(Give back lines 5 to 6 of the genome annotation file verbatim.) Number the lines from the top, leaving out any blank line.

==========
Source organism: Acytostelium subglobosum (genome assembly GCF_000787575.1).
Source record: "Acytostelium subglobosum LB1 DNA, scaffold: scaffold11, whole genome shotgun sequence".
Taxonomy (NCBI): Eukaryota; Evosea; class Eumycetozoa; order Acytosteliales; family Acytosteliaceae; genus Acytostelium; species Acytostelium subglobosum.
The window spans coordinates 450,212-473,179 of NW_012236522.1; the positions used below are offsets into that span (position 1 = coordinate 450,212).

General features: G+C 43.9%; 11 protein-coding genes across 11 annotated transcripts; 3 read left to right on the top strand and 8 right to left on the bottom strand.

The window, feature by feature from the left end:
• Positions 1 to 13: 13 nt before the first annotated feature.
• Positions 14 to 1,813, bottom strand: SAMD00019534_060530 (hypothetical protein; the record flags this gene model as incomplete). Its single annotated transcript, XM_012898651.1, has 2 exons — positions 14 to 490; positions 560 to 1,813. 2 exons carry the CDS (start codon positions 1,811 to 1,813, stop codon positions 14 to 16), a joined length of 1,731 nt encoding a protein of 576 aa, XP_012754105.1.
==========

General features: G+C 43.9%; 11 protein-coding genes across 11 annotated transcripts; 3 read left to right on the top strand and 8 right to left on the bottom strand.

The window, feature by feature from the left end: